Women's athletics in Australia
|Women's athletics in Australia|
Runners in a relay race, Brisbane, 1939 Val Weaver and Vera Askew passing the baton in a relay race, 1939.
While not being urged to avoid competition, women had few opportunities to compete in sport in Australia until the 1880s. After that date, new sporting facilities were being built around the country and many new sport clubs were created. Athletic events were being held in schools in Australia by the early part of the twentieth century. The Glennie School in Toowoomba was one school to host races for girls during their annual girls' sport day. During the 1920s, girls were able to run while wearing bloomers, instead of skirts. The first meeting for women's athletics took place in 1926 and was organised by the NSWAAA. The purpose of the meeting was to determine if it would be possible to send women to compete in the 1928 Summer Olympics based on merit. Only one female athlete was determined to be good enough to send. That was E.F. Robinson. The first women's national athletics body designed to govern the sport in Australia was founded in 1932 and was called the Australian Women's Amateur Athletic Union. It was designed to oversee state organisations in Victoria (1929), Queensland (1921), New South Wales (1932) and South Australia. (1932) The first Australian woman to travel overseas to compete was E.F. Robinson, who went to the 1928 Summer Olympics where she ran in the 100-metres. She came in third and was the only Australian female on the 1928 Australian Olympic team.
In 1934, the Victorian Women's Centennial Sports Carnival was held. The event was organised by the Victorian Women's Amateur Sports Council and held at the Melbourne Cricket Grounds. The purpose was to increase women's interest in sport by providing them opportunities to play. Sports that were included on the programme included cricket, field hockey, women's basketball, bowls, rowing, swimming, athletics, rifle shooting, baseball, golf, tennis and badminton. There were over 1,000 bowlers involved over the course a week. Cricket featured a match versus a visiting English side. Women's basketball featured a Victorian side playing against a representative all Australian side. There was a day for watersports such as swimming and rowing. A tennis tournament was held. A field hockey tournament featuring Australian, Kiwi and Fijian teams was played.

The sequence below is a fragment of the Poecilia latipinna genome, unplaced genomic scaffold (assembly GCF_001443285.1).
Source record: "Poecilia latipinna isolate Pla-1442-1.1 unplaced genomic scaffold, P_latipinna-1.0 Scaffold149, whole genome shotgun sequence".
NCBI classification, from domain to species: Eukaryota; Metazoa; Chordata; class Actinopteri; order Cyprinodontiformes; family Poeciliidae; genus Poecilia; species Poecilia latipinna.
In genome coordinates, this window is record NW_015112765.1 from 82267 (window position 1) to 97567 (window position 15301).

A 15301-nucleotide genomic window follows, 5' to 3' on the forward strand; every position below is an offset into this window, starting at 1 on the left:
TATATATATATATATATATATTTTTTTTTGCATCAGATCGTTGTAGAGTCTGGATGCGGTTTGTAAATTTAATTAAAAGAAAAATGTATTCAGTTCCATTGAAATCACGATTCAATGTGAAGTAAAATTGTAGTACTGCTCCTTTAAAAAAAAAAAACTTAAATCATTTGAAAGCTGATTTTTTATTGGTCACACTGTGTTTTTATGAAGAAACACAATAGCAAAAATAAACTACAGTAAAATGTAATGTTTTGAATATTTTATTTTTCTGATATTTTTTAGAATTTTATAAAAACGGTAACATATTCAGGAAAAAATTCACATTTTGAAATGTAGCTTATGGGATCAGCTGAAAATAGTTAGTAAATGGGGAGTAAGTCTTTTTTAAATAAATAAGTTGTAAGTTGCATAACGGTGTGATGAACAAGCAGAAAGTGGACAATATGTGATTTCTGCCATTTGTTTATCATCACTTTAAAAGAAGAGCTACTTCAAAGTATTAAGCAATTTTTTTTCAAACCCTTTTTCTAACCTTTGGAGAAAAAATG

In 1935, a decision was made to allow women to compete in the 1938 Empire Games. The decision was made that year that the Australians were to host the event and they were the ones who would determine what events would be competed. The women's events that were to be included were swimming and athletics, events that Australia was to dominate in.
Australian women's sports had an advantage over many other women's sport organisations around the world in the period after World War II. Women's sport organisations had largely remained intact and were holding competitions during the war period. This structure survived in the post war period. Women's sport were not hurt because of food rationing, petrol rationing, population disbursement, and other issues facing post-war Europe.
During the 1950s, Australian women dominated the athletics competitions at the Empire Games. 
Australians have competed in the British Athletics Championship and done well. In 1962, J. Berretta won at the mile. In 1961 and 1962, B. Moore won at the 80 metre hurdles. Historically, Australia's female athletics competitors have outperformed their male counterparts. They have won more Olympic medals. Their events are better organised.
At the 1974 Commonwealth Games, Raelene Boyle won two gold medals: 100 metres and 200 metres sprint medals. Australia won other athletics medals at these games. They won a gold medal in the 4 x 100 relay. Runners on the relay team included Boyle, Denise Robertson, Jenny Lamy and Robyn Boak. Charlene Rendina won a gold medal in the 800 metres. Petra Rivers won a gold medal in javelin.
- Department of Sport, Recreation and Tourism; Australian Sport Commission (1985). Australian Sport, a profile. Canberra, Australia: Australian Government Publish Service. ISBN 0-644-03667-2.
- Howell, Max; Howell, Reet; Brown, David W. (1989). The Sporting Image, A pictorial history of Queenslanders at play. Brisbane: University of Queensland Press. ISBN 0-7022-2206-2.
- Pollard, Jack (1968). AMPOL book of Australian Sporting Records. Sydney: The Pollard Publishing Co. OCLC 71140.
- Stell, Marion K. (1991). Half the Race, A history of Australian women in sport. North Ryde, Australia: Harper Collins. ISBN 0-207-16971-3.